The way we were – Protecting archives of our past

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A photo of Galway city centre from the county council's archives

People’s living conditions less than 100 years ago were frightening. We have come a long way. We talk about water charges today, but back then the local District Councils were erecting pumps for local communities and the lovely town of Mountbellew, according to Council minutes, had open sewers,” says Galway County Council archivist Patria McWalter.

Patria believes we “need to take pride in our history, and we should take the same pride in our historical records as we do in our built heritage”. When you see the wealth of material in her care, this belief makes sense.

She is in charge of caring for the rich collection of administrative records owned by Galway County Council and says “these records are as much part of our history as the Rock of Cashel is. They document our lives and our ancestors’ lives. And nobody can plan for the future unless you learn from the past, what worked and what didn’t”.

Archivists and librarians are often unfairly regarded as being dry, academic types, but that’s certainly not true of Patria. Her enthusiasm is infectious as she turns the pages of several minute books from Galway’s Rural District Councils, all of them at least 100 years old.

Part of her role involved cataloguing all the records of the Councils – Ballinasloe, Clifden, Galway, Gort, Loughrea, Mountbellew, Portumna and Tuam. These records mostly consisted of minutes of various meetings.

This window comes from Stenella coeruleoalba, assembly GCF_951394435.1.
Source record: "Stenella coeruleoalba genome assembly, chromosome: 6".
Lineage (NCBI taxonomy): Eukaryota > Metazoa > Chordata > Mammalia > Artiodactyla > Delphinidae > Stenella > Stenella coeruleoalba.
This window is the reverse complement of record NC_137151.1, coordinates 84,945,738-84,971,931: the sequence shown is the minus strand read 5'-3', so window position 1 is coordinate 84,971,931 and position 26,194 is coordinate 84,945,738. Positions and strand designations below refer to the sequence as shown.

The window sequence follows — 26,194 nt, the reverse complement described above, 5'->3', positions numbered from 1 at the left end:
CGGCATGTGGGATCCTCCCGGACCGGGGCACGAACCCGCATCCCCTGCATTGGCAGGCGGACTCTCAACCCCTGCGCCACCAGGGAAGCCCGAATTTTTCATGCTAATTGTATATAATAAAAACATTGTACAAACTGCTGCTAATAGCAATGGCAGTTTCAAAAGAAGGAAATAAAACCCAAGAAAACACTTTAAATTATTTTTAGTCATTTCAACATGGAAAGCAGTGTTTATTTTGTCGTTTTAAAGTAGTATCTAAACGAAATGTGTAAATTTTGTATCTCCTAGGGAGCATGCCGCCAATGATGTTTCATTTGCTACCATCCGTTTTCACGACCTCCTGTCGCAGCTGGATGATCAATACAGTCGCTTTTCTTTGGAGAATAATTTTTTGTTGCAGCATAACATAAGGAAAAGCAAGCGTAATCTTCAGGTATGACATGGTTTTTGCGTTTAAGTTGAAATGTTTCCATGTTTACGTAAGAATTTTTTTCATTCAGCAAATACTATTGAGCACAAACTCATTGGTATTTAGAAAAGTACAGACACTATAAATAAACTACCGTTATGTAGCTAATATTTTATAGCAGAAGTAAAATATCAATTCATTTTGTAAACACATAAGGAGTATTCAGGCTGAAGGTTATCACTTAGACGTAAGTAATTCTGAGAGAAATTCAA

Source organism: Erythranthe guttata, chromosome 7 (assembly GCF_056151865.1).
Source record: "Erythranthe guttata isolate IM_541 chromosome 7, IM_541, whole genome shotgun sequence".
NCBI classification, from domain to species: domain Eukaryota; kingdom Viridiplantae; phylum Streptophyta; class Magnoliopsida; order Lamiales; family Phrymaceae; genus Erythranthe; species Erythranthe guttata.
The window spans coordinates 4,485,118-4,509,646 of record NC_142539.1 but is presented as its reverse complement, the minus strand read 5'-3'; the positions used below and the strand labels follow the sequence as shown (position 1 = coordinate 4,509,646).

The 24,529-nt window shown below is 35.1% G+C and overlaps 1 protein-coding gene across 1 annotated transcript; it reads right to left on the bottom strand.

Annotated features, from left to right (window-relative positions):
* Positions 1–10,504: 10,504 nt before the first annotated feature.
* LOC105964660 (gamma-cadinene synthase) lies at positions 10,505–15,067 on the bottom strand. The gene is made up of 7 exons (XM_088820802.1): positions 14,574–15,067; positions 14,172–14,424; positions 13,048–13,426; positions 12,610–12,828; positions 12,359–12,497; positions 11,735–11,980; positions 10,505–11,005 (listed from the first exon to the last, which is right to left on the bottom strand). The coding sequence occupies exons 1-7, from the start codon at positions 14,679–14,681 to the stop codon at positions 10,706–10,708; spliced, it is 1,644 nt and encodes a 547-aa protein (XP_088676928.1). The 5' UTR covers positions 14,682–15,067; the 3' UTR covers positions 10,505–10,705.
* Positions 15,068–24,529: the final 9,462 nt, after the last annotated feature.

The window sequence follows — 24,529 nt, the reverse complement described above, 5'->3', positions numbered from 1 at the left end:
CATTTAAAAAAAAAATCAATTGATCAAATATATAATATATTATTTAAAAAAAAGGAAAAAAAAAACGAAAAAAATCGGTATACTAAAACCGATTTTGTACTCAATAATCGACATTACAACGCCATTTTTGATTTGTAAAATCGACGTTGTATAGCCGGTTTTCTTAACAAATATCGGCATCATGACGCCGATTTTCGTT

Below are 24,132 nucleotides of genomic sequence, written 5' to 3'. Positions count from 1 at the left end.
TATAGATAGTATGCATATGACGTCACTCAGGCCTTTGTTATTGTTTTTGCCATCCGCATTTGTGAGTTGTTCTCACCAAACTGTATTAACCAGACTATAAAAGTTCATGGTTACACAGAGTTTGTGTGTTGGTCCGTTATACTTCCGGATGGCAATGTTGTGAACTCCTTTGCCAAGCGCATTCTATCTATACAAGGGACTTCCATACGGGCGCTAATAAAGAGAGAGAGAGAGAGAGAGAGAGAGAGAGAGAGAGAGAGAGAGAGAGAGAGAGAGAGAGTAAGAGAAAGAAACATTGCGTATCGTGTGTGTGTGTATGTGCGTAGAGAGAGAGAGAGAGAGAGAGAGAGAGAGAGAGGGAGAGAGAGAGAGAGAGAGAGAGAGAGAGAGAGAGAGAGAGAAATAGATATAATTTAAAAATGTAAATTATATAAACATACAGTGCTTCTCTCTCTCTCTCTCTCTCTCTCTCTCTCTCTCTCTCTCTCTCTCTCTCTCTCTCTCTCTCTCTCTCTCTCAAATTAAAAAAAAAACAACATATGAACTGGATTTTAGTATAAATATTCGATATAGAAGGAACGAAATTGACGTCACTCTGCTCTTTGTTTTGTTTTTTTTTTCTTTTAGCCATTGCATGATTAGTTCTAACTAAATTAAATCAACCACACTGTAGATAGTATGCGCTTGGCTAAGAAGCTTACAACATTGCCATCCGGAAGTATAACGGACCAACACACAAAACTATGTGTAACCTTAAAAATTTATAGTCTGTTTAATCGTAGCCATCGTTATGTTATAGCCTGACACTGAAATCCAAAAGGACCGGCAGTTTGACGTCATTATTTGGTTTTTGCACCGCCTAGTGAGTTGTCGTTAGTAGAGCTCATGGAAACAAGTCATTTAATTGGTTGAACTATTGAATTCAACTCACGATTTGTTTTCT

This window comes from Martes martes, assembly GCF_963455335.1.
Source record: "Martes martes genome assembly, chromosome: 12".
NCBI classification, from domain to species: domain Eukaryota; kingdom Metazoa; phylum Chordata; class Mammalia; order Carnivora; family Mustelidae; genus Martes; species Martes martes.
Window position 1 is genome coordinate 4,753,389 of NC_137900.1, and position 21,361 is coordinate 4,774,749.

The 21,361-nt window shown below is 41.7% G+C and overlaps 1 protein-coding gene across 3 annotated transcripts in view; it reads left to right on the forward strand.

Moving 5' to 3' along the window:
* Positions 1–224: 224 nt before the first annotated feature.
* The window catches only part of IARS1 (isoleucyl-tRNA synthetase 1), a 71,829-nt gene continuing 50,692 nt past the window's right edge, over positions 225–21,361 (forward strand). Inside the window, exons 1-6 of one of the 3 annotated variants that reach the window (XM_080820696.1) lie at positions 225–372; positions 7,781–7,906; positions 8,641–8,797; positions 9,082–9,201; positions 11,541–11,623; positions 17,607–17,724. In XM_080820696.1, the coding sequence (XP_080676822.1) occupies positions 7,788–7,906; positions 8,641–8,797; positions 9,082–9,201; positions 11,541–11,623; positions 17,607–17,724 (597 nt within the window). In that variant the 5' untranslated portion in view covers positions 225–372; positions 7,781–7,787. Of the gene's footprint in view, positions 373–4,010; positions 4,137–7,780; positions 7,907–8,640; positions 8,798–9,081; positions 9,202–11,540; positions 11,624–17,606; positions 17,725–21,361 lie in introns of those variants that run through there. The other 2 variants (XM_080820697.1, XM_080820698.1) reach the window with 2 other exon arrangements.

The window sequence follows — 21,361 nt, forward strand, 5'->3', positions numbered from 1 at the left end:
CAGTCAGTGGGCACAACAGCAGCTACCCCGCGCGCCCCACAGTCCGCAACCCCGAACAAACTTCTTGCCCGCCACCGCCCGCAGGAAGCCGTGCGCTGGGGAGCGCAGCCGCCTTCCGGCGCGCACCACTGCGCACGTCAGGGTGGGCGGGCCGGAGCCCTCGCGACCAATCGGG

When she was cataloguing them she realised their worth to local historians and researchers, so she decided to compile a guide to their content. The result is For the Record: The Archives of Galway’s Rural District Councils, which will be a valuable asset to anybody with an interest in history.

Many representatives on these Councils were local personalities and several were arrested during the political upheaval of the era, she explains.

And, ushering in a new era in history, women were allowed to sit on these Rural District Councils – at the time they were not allowed to sit on County Councils.

All of this information is included in Patria’s introductory essay to the attractively produced A4 size guide, which gives a glimpse into how these Rural Councils operated and the way political thinking changed in Ireland during a short 26-year period. In the early 1900s, these Councils supported Home Rule, but by 1920, they were calling for full independence and refusing to recognise the British administration.

“I love the tone,” says Patria of the minutes from meetings. “The language was very emotive.”